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Published by Josh Spires on 18 October, 2022, updated on 12 May, 2023.


Hyperspectral imagery collects electromagnetic data across a broad spectrum, making it useful in detecting materials, processes, or finding objects. Hyperspectral imagery is different to multispectral imagery and is also known as imaging spectroscopy, the preferred name from NASA.

The history of hyperspectral imagery

Hyperspectral imaging sensors were first created in the 1970s by NASA's Jet Propulsion Laboratory and eventually made its way into commercial use cases as the technology has improved and become more affordable.

Hyperspectral imagery is now used in a number of key areas, including agriculture, waste management, surveillance, environmental management, and civil engineering. An important identifier for hyperspectral imagery is that it uses continuous and contiguous range of wavelengths, whereas multispectral imagery focuses on a subset of targeted wavelengths at chosen locations.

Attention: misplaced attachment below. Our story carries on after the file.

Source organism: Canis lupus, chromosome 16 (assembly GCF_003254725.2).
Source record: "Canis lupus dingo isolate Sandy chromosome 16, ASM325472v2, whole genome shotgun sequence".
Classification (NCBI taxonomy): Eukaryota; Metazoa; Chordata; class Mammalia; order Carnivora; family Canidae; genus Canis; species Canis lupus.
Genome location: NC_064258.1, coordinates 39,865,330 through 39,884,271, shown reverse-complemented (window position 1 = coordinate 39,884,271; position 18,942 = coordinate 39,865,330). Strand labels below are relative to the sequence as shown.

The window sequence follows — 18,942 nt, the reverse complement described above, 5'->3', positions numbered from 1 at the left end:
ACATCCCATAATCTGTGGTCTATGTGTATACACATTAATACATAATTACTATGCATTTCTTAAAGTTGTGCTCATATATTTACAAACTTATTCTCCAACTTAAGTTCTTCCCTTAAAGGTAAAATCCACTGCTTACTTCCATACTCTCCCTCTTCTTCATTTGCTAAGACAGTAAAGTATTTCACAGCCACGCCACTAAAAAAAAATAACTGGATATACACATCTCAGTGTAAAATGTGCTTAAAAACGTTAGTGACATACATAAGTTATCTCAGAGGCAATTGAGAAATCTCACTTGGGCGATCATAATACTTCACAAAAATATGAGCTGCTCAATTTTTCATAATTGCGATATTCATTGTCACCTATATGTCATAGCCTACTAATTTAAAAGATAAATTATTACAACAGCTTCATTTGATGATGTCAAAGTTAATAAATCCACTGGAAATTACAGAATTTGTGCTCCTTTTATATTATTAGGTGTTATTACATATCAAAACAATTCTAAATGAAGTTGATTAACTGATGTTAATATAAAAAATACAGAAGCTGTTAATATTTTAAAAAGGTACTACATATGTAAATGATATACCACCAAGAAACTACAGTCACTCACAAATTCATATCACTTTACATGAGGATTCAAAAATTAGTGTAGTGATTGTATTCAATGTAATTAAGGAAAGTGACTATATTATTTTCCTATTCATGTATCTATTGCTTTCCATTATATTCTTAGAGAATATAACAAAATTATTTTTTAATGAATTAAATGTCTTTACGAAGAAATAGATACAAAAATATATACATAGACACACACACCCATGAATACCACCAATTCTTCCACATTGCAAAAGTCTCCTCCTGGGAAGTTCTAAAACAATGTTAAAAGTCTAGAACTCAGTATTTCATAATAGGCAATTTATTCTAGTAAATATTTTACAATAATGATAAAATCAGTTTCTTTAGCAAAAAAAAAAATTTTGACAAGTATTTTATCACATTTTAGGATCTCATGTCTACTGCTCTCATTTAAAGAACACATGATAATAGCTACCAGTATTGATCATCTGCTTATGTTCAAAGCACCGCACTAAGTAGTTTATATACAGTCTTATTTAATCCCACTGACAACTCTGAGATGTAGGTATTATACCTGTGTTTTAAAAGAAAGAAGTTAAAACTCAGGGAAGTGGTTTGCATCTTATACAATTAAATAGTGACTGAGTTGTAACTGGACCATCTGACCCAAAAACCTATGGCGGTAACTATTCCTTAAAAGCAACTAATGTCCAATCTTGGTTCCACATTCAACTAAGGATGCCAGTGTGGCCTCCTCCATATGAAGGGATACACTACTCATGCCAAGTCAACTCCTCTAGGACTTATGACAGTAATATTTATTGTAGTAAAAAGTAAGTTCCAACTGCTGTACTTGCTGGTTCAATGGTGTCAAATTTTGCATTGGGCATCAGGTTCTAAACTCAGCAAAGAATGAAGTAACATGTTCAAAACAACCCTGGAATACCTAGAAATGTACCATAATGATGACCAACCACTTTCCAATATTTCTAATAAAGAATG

Hyperspectral imagery in Australia: use cases (air, land, water)

In the context of drones, hyperspectral imaging is used in five key areas, which are agriculture, environmental management, and civil engineering.

In agriculture, hyperspectral imaging is used to detect crop health and differentiate between different varieties. More examples include detecting the chemical composition of plants and detecting the coverage of pesticides across a field of crops.

Much like agriculture, environmental management utilises in a similar way, rather than focusing on crops, the wider environment is focused on, such as tree health, plant health, overall ecosystem health, along with emission monitoring from coal powerplants, hazardous waste plants, cement plants, and more.

View all hyperspectral imagery use cases

The future of hyperspectral imagery

Due to the nature of hyperspectral imagery capturing the full spectrum, requiring no prior knowledge for the pilot to capture the correct (data is pulled out in post-processing) data, its use will continue to grow throughout the roving technology space.

To ensure its continued growth in the agriculture, waste management, surveillance, and other sectors, continued investment into making the sensors more affordable and post-processing workflow less intensive will be a key factor.

Image via Geo University

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